Living a long and fulfilling life requires people to make conscious decisions along the way that will reduce their risk of developing life-threatening complications. One of the biggest threats to longevity is cardiovascular disease – one of the leading causes of death and disability in the UK. Fortunately, following a healthy diet can help to ward off the threat. Growing evidence suggests a plant-based diet can boost heart health.
This is the verdict of a recent study published in the Journal of the American Heart Association. “While you don’t have to give up foods derived from animals completely, our study does suggest that eating a larger proportion of plant-based foods and a smaller proportion of animal-based foods may help reduce your risk of having a heart attack, stroke or other type of cardiovascular disease,” said lead researcher, Casey M. Rebholz, Ph.D., assistant professor of epidemiology at Johns Hopkins Bloomberg School of Public Health, Baltimore, Maryland.
The findings were the result of a review of food intake information from more than 10,000 middle-aged U.S. adults who were followed from 1987 through 2016 and did not have cardiovascular disease at the start of the study.
They then categorised the participants’ eating patterns by the proportion of plant-based foods they ate versus animal-based foods.
Significantly, people who ate the most plant-based foods overall had a 16 per cent lower risk of having a cardiovascular disease such as heart attacks, stroke, heart failure and other conditions.
They also had a 32 per cent lower risk of dying from a cardiovascular disease and 25 per cent lower risk of dying from any cause compared to those who ate the least amount of plant-based foods.
According to the lead researcher, people should eat a diet rich in vegetables, nuts, whole grains, fruits, legumes and fewer animal-based foods to reduce the risk of developing cardiovascular complications.
How much fruit and veg a day?
Official nutritional guidelines, informed by the World Health Organisation (WHO), have long recommended people eat five portions of fruit and vegetables every day.
A recent study puts the number at eight servings a day, however.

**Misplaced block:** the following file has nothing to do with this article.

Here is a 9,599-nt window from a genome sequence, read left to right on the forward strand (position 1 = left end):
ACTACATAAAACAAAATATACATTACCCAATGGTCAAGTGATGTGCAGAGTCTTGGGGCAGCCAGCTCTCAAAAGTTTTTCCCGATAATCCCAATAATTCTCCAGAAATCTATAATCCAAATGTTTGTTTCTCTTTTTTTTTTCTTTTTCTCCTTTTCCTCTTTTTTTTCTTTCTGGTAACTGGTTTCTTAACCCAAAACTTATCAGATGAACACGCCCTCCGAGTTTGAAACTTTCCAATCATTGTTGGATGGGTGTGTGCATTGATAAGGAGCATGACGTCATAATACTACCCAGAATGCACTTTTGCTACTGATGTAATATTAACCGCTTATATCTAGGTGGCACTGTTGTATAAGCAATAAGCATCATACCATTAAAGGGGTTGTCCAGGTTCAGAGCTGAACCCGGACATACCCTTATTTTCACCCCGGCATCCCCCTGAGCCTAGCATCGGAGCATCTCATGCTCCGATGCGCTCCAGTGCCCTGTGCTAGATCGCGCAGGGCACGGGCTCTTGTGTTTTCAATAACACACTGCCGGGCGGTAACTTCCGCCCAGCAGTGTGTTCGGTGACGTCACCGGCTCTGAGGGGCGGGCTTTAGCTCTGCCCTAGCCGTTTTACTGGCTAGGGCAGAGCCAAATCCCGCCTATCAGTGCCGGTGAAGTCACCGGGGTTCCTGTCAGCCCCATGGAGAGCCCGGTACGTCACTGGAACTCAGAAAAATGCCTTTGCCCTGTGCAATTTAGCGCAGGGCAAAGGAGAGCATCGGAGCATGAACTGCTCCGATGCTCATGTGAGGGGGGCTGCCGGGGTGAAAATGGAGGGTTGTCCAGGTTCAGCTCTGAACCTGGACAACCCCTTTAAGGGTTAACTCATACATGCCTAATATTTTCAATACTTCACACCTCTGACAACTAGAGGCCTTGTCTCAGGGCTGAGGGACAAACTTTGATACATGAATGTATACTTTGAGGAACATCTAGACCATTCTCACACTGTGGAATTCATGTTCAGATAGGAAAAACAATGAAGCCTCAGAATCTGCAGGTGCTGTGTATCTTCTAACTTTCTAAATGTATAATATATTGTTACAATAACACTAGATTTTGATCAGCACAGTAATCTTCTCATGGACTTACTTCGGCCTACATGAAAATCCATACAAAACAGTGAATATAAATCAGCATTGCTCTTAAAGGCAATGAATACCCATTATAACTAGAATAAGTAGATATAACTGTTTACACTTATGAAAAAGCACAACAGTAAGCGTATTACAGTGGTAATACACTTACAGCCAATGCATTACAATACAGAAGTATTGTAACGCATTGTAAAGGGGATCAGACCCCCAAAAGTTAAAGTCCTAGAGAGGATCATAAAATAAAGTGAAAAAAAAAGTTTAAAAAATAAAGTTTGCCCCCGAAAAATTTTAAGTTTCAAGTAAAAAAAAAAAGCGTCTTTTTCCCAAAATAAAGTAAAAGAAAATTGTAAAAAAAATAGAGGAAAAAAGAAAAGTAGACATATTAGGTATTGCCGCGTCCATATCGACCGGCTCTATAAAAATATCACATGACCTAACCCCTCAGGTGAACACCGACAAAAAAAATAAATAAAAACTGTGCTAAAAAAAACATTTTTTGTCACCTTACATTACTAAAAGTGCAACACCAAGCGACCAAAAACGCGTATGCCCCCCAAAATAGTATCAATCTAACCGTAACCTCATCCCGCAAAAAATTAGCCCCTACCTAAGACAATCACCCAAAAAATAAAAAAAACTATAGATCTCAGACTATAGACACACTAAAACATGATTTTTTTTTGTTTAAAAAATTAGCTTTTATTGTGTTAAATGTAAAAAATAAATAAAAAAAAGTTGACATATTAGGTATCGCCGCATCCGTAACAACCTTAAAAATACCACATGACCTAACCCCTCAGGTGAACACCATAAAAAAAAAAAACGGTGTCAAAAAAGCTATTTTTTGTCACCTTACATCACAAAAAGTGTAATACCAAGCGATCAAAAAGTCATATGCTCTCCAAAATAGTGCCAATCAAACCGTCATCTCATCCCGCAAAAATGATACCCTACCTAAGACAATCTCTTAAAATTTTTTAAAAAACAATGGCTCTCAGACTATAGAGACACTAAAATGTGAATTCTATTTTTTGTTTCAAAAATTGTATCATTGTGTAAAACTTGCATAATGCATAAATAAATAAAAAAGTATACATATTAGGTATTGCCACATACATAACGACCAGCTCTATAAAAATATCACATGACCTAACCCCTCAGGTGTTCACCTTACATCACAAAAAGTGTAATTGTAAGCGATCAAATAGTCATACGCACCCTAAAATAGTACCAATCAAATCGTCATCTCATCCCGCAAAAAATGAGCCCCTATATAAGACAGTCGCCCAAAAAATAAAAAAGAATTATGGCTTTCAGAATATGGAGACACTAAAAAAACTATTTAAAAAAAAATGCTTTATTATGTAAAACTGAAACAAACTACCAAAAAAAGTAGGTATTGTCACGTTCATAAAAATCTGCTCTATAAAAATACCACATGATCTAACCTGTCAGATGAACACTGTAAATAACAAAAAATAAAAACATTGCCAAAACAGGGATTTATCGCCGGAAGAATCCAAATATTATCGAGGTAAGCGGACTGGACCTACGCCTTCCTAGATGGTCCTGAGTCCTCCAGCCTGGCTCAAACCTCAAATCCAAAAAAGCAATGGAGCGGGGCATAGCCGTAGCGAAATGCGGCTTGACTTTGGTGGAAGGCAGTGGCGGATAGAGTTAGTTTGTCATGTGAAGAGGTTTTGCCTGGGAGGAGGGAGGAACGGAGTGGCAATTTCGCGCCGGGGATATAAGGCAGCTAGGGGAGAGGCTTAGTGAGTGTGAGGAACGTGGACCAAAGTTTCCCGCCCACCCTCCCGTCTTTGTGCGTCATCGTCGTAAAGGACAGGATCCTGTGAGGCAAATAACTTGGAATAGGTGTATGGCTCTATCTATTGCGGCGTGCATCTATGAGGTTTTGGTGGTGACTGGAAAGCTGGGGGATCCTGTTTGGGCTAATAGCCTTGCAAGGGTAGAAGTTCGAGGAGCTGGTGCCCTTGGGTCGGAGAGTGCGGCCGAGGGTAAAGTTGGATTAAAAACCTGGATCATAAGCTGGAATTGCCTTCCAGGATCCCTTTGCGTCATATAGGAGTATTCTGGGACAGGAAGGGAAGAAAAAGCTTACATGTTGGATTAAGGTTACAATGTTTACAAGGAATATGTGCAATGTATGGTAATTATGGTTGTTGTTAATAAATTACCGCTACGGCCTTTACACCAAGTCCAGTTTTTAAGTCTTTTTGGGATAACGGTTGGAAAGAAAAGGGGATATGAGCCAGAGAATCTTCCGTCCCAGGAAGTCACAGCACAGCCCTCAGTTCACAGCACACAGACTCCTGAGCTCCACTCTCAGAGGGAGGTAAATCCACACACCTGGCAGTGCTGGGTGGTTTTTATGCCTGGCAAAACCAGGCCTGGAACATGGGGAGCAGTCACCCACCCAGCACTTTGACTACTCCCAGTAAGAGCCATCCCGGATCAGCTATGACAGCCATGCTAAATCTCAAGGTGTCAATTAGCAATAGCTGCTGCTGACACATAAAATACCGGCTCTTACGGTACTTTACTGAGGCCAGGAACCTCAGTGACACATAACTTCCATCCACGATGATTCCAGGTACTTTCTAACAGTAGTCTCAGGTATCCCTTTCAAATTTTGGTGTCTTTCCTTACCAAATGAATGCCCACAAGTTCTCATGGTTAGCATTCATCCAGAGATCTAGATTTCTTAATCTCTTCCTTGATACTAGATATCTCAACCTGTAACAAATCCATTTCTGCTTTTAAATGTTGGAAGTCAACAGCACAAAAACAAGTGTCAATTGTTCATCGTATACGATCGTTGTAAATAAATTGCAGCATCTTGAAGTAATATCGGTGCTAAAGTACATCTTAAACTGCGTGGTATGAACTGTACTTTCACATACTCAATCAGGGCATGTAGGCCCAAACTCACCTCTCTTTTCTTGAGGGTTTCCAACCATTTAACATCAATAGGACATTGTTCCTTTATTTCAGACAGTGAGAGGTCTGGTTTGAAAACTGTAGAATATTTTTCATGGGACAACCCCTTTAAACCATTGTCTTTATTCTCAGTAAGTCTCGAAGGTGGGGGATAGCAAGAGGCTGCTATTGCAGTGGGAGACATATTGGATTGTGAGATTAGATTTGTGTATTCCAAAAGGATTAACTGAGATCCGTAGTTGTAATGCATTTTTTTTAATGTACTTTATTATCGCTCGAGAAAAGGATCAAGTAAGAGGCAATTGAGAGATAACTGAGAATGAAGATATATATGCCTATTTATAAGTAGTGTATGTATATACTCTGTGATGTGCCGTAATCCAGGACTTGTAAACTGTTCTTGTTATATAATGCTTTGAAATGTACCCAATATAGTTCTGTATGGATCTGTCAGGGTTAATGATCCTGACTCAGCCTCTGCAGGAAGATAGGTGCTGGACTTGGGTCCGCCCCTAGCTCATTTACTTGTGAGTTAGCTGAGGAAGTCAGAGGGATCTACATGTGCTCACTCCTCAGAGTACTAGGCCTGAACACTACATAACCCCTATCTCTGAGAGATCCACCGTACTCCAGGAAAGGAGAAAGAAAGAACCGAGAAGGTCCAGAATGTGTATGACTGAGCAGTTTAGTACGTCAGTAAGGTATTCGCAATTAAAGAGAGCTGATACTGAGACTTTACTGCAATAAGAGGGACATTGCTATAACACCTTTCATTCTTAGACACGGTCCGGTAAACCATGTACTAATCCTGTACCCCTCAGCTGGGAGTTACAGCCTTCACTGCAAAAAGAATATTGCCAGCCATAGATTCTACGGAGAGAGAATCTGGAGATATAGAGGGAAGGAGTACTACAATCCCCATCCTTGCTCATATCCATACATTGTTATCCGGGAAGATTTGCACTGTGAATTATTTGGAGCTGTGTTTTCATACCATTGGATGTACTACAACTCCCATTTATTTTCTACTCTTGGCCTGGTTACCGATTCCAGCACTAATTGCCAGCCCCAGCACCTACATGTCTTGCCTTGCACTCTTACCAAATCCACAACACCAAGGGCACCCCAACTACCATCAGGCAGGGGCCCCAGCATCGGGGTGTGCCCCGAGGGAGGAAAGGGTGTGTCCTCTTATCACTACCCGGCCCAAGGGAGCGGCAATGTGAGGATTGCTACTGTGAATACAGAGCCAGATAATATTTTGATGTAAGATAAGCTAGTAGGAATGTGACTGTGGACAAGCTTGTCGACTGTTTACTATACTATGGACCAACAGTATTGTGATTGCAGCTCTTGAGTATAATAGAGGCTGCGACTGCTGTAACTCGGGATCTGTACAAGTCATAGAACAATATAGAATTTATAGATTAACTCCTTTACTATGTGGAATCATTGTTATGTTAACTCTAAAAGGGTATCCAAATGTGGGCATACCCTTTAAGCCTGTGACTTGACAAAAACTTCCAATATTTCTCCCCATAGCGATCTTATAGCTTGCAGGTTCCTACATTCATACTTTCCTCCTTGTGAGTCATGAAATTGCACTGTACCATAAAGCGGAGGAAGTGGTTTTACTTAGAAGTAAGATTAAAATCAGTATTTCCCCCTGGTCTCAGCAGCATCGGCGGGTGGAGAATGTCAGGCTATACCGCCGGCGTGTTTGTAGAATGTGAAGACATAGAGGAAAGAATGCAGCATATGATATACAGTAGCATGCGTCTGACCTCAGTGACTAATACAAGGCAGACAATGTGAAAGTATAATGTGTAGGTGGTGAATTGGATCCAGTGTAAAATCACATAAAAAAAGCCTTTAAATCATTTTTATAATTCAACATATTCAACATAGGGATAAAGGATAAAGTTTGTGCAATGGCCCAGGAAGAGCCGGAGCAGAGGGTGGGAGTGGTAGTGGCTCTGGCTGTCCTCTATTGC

The large-scale meta-analysis, published in the International Journal of Epidemiology, shows that 7.8 million deaths worldwide could be prevented each year if people ate more fruits and vegetables.
According to Dagfinn Aune, the study author, the more a person eats, the lower the overall risk of heart disease, stroke, cancer and premature death.
The findings support revising the current recommendations, said Aune.
The study shows that the risk of dying prematurely from all causes was reduced by almost a third, and the risk of cardiovascular disease by about a quarter in people who ate 800 grams of fruit and vegetables every day, compared with those who ate very little or no fruits and vegetables.
“We see a gradual reduction in risk with increasing consumption, so a low or moderate intake is better than not eating fruits and vegetables at all,” he said.
The meta-analysis is also the first to drill down into subcategories and individual varieties of fruits and vegetables that can be connected to a reduced risk of various diseases and premature death.
Apples and pears, citrus fruit, fruit juice, green leafy vegetables and fruits and vegetables rich in vitamin C were among the types of fruit and vegetables that were linked to a reduced risk of cardiovascular disease and premature death.
Canned fruits, however, were linked to increased risk of cardiovascular disease and premature death.
“However, we need more studies on specific types of fruit and vegetables because relatively few of the studies in our analysis had looked at this issue,” said Aune.